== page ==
]. Briefly, the wood sample was illuminated almost perpendicularly (about 10°) to the wood surface at x=y=0 mm in z-direction using a laser diode at λ=808 nm, compare Fig. 1. The remitted light was measured spatially resolved by imaging the wood surface onto a 16-bit CCDCamera. The geometry of the wood sample was a rectangular parallel-epiped with dimensions of ≈3×5×5cm3. This geometry can be considered as semi-infinite for the spatially resolved reflectance measurements performed in this study. The tracheids were aligned in x-direction, so that they had an angle of ξ=90° relative to the incident beam. No polarizers were used in the experiments. In order to form a circular beam profile, the light of the laser diode was coupled into an optical fiber. The distal end of the fiber was imaged onto the sample surface. The radius of the beam at the wood surface was 0.25mm.

As an example of softwood a silver fir sample was chosen. The sample is a piece of wood, which has followed a standard seasoning procedure for woodworking purposes. First, the wood sample was placed in water for about 2 weeks until the weight did only increase very slowly. The mass of the wet sample was m=60.3 g. Then, the wood sample was placed in air and reflectance measurements were performed at different time intervals. Measurements were continued for about one week until the weight did not decrease anymore. The mass of dry wood was m=30.7 g. However, after several hours in air no changes in the reflectance measurements from the sample were recorded. Obviously, the wet wood sample was drying from the borders in direction to the center of the sample. After several hours in air the wood sample was dry until a certain depth, so that almost all of the remitted photons measured in the spatially resolved reflectance experiments were propagating in the dry region.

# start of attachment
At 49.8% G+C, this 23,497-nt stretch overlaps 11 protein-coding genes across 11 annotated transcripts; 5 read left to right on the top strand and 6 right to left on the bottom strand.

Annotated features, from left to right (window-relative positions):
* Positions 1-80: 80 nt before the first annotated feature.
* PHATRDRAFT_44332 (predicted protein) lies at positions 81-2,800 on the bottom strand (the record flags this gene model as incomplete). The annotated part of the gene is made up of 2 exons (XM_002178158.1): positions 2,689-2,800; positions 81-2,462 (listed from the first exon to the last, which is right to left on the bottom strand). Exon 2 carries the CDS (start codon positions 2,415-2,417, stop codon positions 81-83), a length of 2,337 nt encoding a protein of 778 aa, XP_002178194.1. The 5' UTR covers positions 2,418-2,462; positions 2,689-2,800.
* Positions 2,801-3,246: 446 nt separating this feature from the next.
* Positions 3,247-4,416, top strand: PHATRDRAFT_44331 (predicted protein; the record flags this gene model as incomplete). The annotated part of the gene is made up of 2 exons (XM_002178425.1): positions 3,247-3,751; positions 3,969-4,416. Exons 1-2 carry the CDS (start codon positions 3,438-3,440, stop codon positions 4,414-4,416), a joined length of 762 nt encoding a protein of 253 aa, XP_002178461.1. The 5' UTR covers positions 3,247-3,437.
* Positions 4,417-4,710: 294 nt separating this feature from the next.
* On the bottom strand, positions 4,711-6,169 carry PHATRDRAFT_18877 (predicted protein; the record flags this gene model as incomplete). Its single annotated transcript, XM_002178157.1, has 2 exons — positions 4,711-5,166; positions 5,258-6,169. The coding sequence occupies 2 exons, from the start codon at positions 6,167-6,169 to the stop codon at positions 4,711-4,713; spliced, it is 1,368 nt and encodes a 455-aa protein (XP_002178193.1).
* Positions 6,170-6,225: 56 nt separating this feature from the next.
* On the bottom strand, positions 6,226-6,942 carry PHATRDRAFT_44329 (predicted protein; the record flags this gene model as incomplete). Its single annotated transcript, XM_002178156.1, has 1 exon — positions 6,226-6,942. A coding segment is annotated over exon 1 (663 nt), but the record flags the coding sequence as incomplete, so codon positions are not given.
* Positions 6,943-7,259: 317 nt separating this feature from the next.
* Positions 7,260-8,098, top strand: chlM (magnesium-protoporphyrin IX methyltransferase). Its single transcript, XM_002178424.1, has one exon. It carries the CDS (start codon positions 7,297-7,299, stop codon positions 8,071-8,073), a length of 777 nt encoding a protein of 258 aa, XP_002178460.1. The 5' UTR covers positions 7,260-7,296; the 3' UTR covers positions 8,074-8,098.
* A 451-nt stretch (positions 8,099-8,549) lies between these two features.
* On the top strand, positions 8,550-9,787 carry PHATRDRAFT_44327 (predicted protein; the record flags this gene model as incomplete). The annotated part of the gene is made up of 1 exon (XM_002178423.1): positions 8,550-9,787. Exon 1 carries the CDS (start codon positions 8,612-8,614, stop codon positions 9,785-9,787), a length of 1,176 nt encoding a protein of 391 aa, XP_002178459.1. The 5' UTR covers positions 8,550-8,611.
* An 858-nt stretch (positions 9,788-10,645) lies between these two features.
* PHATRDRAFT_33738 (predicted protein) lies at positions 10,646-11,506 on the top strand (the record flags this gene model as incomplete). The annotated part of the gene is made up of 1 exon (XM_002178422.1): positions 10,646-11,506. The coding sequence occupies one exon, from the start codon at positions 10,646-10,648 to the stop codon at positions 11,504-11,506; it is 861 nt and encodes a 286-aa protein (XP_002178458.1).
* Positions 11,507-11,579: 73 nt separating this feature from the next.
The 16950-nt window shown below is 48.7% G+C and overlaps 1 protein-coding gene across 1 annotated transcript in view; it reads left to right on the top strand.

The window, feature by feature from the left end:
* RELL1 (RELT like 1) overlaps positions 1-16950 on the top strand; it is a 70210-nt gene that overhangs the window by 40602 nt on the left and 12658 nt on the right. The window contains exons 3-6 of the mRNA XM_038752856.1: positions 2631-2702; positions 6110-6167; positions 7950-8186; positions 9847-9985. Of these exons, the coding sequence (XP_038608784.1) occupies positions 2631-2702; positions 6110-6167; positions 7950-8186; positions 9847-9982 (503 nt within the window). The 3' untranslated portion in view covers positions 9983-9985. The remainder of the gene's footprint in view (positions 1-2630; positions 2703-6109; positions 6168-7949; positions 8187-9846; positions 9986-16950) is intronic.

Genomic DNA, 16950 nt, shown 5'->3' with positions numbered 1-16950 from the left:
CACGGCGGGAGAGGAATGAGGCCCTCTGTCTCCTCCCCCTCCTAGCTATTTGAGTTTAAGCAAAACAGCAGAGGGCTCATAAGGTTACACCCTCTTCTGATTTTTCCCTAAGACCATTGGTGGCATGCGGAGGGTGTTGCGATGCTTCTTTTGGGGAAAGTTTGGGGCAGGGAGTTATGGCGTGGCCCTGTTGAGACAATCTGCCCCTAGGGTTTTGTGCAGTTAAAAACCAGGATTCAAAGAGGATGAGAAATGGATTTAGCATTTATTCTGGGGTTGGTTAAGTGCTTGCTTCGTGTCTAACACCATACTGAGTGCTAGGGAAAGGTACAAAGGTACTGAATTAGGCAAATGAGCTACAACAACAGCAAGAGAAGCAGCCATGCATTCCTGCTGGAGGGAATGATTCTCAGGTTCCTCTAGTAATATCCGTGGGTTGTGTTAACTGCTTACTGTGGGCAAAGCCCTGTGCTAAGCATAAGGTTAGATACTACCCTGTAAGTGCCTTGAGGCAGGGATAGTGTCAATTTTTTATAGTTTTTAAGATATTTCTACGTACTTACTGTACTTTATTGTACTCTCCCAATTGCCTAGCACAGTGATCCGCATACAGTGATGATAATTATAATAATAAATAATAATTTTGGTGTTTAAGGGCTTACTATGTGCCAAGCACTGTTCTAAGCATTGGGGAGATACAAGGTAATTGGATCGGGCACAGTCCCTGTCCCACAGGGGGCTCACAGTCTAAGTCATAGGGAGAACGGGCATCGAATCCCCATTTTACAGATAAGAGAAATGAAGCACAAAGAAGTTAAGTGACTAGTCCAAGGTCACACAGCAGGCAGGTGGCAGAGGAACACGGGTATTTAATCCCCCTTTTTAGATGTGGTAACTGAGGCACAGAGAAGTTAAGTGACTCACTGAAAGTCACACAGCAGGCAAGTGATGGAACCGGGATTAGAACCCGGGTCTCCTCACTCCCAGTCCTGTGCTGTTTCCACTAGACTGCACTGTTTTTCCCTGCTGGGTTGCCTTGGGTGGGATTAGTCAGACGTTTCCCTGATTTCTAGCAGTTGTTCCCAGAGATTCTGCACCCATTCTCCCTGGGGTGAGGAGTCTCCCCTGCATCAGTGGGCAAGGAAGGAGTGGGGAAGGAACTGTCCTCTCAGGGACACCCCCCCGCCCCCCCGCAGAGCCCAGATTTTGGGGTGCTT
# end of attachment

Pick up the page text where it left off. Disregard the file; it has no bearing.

3.2. Time resolved reflectance

Time resolved measurements were carried out on a sample of larger dimensions (≈8×5×5cm3) obtained from the same piece of wood. A time resolved diffuse optical spectroscopy set-up was used for the measurement of the optical parameters. A detailed description of the set-up can be found in [21

21. A. Pifferi, A. Torricelli, P. Taroni, D. Comelli, A. Bassi, and R. Cubeddu: “Fully Automated Time Domain Spectrometer for the Absorption and Scattering Characterization of Diffusive Media,” Rev. Sci. Instrum. 78, 053103 (2007). [CrossRef] [PubMed]